The Covid-19 coordinator at the school was tasked with calling all the affected parents to explain the situation. Only 16 to 17 students are in each class and “many parents are not bringing their children out of fear,” says the principal. As for whether the classmates have also been tested, he replies: “We have given all their information to the public health department and that’s where our role ends.”
Two teachers at a school in Vallecas recently tested positve for Covid-19
A spokesperson for the Madrid health department said that the parents of the infected student’s classmates would be contacted and given an appointment to take their children to the doctor for a PCR test. But Nuria, the mother of one of the children affected, told the Spanish radio station Cadena SER that her child had not been tested for Covid-19 even though it’s stipulated in the protocol. “They just told us to stay at home and to notify them if the children have any compatible symptoms,” she said. Another parent confirmed that nobody had given them an appointment for a PCR test, either.
The school principal confirmed that the teacher of the girl’s class has not been told to quarantine or even been tested. “They [health services] say that since he was wearing a face mask at all times, and was washing his hands...,” he says, adding that he personally believes the teacher should be off work.
This is the first known case of a student with a confirmed coronavirus infection in Madrid since schools began to reopen last Friday. It comes after a primary school class at the French Lyceum was quarantined as a “preventive measure” due to a suspected coronavirus case; and news that a principal of a children’s school, as well as two teachers at a school in Vallecas, had tested positive for Covid-19. According to Spain’s Education Minister Isabel Celaá, 53 cases have been detected in 28,600 educational centers across the country.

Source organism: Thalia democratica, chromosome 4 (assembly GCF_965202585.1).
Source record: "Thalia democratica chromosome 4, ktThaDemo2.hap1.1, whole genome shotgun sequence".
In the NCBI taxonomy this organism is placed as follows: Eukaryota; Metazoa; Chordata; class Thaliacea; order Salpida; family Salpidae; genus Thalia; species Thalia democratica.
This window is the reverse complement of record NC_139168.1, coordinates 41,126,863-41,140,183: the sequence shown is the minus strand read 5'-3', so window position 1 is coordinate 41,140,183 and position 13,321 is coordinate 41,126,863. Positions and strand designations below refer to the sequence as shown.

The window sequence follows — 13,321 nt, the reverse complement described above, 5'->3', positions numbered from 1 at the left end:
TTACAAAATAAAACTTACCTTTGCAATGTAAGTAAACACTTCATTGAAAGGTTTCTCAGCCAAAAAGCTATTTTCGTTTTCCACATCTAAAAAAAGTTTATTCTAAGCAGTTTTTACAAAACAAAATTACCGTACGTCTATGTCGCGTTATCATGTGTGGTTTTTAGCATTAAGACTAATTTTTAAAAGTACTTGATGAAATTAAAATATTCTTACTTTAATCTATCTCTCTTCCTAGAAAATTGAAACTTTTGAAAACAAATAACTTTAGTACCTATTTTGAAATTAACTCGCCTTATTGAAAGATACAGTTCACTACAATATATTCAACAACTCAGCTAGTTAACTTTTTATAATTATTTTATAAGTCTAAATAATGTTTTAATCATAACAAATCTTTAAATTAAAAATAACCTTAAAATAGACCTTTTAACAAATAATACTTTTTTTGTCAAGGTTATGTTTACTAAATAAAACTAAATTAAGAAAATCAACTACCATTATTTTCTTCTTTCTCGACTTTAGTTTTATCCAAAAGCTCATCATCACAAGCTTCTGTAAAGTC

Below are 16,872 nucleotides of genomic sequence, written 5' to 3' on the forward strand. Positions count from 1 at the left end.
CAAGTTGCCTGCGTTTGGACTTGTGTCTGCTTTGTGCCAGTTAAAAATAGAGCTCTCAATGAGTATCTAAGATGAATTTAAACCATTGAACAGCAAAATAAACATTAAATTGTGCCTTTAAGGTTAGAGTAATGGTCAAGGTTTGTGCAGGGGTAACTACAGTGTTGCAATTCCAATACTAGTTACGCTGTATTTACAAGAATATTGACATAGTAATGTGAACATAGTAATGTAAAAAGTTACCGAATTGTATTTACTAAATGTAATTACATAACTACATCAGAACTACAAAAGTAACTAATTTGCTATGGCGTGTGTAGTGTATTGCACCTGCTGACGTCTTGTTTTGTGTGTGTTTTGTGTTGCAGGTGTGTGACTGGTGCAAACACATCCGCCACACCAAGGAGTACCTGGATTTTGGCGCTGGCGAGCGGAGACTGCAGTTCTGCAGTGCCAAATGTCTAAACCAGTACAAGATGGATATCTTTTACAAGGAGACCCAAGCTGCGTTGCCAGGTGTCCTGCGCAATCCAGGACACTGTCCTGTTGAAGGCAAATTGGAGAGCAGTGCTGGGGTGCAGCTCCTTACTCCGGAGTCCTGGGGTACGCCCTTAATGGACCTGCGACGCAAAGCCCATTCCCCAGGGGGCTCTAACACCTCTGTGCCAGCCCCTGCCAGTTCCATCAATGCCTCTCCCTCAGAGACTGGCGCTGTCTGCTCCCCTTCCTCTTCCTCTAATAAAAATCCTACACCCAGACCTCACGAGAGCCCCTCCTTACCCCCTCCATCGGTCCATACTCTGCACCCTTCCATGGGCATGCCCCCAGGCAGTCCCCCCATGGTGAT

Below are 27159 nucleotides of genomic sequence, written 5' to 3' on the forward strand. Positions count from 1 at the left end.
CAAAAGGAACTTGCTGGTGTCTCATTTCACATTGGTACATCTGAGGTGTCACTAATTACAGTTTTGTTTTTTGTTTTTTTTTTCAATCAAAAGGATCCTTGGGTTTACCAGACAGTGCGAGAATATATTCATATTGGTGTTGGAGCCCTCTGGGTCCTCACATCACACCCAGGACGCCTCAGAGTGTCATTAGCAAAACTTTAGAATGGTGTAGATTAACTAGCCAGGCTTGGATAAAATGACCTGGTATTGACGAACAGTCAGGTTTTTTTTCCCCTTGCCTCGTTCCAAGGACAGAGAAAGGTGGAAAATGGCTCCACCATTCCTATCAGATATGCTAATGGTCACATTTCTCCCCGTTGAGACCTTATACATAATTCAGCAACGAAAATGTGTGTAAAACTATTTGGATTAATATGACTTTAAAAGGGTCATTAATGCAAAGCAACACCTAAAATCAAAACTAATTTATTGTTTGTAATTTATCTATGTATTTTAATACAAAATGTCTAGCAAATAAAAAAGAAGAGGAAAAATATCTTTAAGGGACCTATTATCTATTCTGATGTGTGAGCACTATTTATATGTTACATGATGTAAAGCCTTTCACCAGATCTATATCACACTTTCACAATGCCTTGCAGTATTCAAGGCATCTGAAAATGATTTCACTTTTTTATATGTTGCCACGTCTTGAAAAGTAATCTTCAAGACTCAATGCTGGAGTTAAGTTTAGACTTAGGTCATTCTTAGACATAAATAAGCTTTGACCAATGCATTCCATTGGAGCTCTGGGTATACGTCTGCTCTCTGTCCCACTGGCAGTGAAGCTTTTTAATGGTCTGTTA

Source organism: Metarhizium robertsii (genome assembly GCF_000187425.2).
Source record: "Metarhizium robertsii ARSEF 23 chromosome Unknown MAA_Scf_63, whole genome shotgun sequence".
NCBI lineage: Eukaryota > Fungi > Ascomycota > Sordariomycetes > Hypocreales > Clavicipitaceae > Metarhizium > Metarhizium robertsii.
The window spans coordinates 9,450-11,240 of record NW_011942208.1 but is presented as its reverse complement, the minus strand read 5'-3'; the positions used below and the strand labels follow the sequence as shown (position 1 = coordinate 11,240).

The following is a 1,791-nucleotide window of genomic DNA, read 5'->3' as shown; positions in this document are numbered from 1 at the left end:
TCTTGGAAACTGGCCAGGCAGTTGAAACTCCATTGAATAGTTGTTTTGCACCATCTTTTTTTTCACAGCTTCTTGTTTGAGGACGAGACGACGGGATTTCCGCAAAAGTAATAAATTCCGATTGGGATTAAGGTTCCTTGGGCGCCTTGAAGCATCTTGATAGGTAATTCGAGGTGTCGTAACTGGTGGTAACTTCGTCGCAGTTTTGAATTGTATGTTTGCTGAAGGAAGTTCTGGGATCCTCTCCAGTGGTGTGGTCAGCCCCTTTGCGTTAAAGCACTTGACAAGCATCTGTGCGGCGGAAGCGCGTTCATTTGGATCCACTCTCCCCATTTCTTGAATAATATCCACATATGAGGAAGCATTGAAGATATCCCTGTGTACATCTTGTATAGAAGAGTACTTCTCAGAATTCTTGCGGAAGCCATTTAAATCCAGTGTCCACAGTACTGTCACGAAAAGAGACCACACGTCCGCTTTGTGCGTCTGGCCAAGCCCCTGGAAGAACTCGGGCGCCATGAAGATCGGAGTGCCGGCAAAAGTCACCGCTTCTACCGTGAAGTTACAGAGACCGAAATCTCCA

The principal, who spoke to EL PAÍS at 8.30am on Thursday, as students were arriving at school, did not know how parents were going to react to the news. There are television cameras at the school gates, and he fears that tension will be running high. “When I spoke to a mother yesterday to tell her she had to bring her son to school or he would be marked absent, she asked me if I wanted to kill her child. So imagine what it might be like today.”
What does the protocol say
A close contact refers to any student who, two days before the infected individual began to experience symptoms and up until their isolation, was within two meters of them, without a face mask, for more than 15 minutes. In the case of children aged between six and 11, all students are considered close contacts regardless of whether they were wearing masks. With respect to teaching staff, the decision to quarantine is made on a case-by-case basis.
A student must quarantine for 14 days, starting from the last day of contact with the infected case, even if they test negative. A coronavirus outbreak at a school is defined as three or more related cases. If outbreaks are detected in several classrooms, or if there is a degree of “uncontrolled” transmission between different groups, an entire grade or the whole school could be closed.
English version by Melissa Kitson